Based on her move-to-the-right strategy, Clinton’s advisers believe they can get more than 10 million Republicans to move to her from Donald Trump — in other words, nearly 20% of the Republican general election turnout in 2012.

An obscure April poll found 19% of Republicans voting for Hillary, were Trump to win the nomination, but I don’t buy it. The Republican Party is a mess to be sure. But it isn’t that fractured. Republicans aren’t so opposed to Trump that they’re open to Hillary Clinton. I think anti-Trump Republicans are more likely to move over to Gary Johnson, the Libertarian.

Are Clinton’s advisers stupid? Or is she so completely enthralled to her corporate donors that she can’t be anything other than a Wall Street stooge? Only those inside the campaign know.
(Ted Rall is the author of “Bernie,” a biography written with the cooperation of Democratic presidential candidate Bernie Sanders. His next book, the graphic biography “Trump,” comes out this Tuesday, July 26th and is now available for pre-order.)

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David Duke Runs for the Senate

The news that white nationalist/former KKK member David Duke is running for the Senate from Louisiana brought me down memory lane this morning.

I interviewed Duke for three hours on my talk radio show on KFI AM 640 Los Angeles. At the time, I came away thinking that he was an incredibly dangerous man because he was far more charismatic and more intelligent than his mainstream politician counterparts in the Democratic and Republican parties.

And he was really really smooth. And charming.

In the year of Donald Trump (and Hillary Clinton, what on earth makes anyone think that she’s a Democrat?), don’t count out David Duke. He probably won’t win. But you never know.

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SYNDICATED COLUMN: Cops Shouldn’t Write Tickets – How to Fix the Broken Relationship Between the People and the Police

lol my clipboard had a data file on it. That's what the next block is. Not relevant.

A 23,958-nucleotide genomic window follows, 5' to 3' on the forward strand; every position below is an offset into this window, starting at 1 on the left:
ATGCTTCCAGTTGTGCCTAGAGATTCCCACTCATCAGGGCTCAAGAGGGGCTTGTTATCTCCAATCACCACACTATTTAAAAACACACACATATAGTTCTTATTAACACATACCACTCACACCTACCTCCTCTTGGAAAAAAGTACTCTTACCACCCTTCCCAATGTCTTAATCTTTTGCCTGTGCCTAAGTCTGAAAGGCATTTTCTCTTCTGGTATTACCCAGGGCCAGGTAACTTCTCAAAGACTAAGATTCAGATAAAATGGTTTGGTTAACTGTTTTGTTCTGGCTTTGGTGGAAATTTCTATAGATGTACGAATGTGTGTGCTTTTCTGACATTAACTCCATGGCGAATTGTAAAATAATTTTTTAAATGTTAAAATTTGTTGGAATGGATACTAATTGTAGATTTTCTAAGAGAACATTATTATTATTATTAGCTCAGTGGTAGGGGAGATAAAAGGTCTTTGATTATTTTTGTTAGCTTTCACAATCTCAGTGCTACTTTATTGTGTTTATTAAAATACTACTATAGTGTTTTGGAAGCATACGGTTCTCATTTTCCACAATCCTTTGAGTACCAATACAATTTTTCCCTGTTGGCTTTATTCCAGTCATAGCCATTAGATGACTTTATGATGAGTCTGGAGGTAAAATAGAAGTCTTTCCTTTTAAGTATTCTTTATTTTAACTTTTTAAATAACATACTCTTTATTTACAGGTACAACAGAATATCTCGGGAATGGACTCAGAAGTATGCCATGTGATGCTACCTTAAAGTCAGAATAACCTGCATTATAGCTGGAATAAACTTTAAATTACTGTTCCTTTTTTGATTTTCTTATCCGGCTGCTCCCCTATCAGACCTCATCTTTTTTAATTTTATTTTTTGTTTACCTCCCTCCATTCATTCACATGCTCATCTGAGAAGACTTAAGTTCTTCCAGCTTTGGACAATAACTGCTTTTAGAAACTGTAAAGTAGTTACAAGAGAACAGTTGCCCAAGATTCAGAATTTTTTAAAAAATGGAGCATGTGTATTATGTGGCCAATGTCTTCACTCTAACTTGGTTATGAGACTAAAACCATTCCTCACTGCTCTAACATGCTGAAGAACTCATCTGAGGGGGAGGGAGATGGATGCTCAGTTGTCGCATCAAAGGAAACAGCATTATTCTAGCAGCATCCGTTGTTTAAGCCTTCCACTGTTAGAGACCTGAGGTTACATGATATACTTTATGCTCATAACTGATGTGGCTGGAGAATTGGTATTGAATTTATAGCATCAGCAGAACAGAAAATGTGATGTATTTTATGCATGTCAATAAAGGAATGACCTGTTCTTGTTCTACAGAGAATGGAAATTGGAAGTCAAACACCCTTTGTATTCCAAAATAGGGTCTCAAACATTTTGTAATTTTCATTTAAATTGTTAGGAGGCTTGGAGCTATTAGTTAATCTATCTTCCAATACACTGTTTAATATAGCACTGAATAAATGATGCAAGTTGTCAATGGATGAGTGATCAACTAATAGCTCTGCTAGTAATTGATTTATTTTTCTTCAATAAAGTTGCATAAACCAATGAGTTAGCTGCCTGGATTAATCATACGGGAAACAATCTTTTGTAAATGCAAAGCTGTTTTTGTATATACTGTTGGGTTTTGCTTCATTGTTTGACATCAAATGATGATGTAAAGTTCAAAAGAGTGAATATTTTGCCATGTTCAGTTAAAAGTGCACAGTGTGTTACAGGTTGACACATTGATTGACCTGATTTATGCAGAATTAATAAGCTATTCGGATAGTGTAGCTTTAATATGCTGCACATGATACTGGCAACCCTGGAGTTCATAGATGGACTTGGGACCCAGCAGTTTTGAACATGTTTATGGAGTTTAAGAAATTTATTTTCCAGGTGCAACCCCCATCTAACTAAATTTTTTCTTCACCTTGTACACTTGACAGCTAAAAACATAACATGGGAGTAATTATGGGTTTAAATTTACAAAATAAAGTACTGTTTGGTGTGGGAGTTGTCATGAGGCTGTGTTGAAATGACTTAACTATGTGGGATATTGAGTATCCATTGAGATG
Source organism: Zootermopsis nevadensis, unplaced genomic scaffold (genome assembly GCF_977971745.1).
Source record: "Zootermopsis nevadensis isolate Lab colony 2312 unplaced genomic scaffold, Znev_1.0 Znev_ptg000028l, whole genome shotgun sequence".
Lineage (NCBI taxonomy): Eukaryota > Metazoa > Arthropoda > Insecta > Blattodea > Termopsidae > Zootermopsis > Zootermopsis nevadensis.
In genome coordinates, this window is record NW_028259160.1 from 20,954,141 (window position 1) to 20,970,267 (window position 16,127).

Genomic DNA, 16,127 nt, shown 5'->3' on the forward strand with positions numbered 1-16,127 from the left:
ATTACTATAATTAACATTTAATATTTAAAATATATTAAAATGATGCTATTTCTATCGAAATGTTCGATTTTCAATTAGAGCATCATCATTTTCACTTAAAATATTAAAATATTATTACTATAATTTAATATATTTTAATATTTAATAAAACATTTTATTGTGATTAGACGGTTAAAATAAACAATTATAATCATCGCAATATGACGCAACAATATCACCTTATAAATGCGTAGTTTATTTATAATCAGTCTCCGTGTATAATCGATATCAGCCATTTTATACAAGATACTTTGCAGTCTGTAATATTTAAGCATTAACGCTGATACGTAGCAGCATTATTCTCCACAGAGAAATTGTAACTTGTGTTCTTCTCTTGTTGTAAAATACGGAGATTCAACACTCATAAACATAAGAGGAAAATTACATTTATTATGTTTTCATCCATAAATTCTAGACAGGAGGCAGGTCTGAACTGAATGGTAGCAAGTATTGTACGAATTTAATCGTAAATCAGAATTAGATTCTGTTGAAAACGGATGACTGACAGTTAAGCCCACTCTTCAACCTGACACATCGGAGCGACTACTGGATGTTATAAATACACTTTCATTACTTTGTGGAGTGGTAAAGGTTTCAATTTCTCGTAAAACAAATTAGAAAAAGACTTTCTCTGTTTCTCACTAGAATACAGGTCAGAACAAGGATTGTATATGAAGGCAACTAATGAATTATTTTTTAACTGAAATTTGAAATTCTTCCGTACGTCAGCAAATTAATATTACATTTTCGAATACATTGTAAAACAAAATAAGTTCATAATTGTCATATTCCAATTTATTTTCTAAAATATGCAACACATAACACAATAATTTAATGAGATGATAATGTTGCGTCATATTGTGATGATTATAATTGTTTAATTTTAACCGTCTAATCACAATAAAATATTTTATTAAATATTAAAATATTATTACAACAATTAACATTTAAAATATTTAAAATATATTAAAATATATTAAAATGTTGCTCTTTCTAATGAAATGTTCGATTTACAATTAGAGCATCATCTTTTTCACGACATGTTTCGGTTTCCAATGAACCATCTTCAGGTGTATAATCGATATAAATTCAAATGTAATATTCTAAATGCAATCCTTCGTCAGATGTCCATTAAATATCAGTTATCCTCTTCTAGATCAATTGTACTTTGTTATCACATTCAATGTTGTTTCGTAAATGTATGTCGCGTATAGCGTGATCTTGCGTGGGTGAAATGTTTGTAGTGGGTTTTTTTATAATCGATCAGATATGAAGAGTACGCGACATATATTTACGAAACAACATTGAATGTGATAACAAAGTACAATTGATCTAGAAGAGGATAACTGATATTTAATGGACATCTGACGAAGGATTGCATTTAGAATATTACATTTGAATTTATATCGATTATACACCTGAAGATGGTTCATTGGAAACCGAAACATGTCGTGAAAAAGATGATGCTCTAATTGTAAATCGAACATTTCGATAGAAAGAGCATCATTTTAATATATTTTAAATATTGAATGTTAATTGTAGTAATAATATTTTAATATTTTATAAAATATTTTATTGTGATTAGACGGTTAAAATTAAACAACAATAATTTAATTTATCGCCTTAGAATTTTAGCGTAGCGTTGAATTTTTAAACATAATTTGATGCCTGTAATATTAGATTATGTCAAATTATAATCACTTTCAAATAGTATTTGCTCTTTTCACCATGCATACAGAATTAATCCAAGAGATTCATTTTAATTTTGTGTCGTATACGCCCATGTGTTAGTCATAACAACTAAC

After years of no one – at least not the white people who control the media – giving a damn about what happens to black people at the hands of white cops, suddenly the terrible relationship between people and the police is a huge problem.

This is what happens when the power dynamic gets reversed, when aggressors find themselves in the unhappy role of victims. First, five policemen were assassinated in Dallas, as payback for police violence in general. Now three more have been killed in Baton Rouge, apparently to retaliate for the murder of another unarmed black man, Alton Sterling, by local police.

Cops are getting shot. So the media is finally paying attention.

Airing the issue is long overdue, but as usual it’s playing out in hackneyed catchphrases that are unlikely to lead to meaningful improvement.

What we need, liberal wise men of the media tell us, is more community policing. Cops and the community need to get to know each other. Cops should get out of the squad car, walk around, talk to the locals before they shoot them.

Conservatives have a different answer: they think people, especially black people, need to have more appreciation for the extremely hard job the police are asked to do. Except that being a cop isn’t really that hard or that dangerous. You are far more likely to die on the job if you are a logger, a pilot, a steelworker, a garbageman, a construction labor, a farmer, or president of the United States. The reason so many people join the police is that it’s actually a sweet gig: pretty well paid (especially with overtime), and you get to retire after 20 years.

Fixing people’s terrible relationship with the police who are paid to protect and serve them will require radical rather than incremental change.

(Notice that I said “people,” not “minorities.” The racial dynamic between police and minority neighborhoods that they patrol like occupied enemy territory in a war zone captures the headlines, but not the reality of a country in which many people, not just blacks, view the police with a mixture of fear and contempt. 41% of whites, for example, don’t have a high degree of confidence in the police or view them as being honest.)

Three major structural changes would go a long way towards fixing the problem.

First, the police should stop carrying guns.

In many countries, including countries where citizens have the right to bear arms, the police generally don’t carry a weapon on duty. Places like Norway, Iceland, Japan, New Zealand, Britain, and Ireland haven’t disintegrated into anarchy as a result. Nor have many policemen lost their lives. There are, of course, many reasons why disarming the police works, but there’s one that jumps to mind right away: when you get pulled over by a cop here, you know that the only way you’re going to get away clean is by shooting the police officer. Traffic stops often turn deadly. Taking guns away from the police reduces the stakes in confrontations between law enforcement and suspects. It makes everyone, including the police, safer.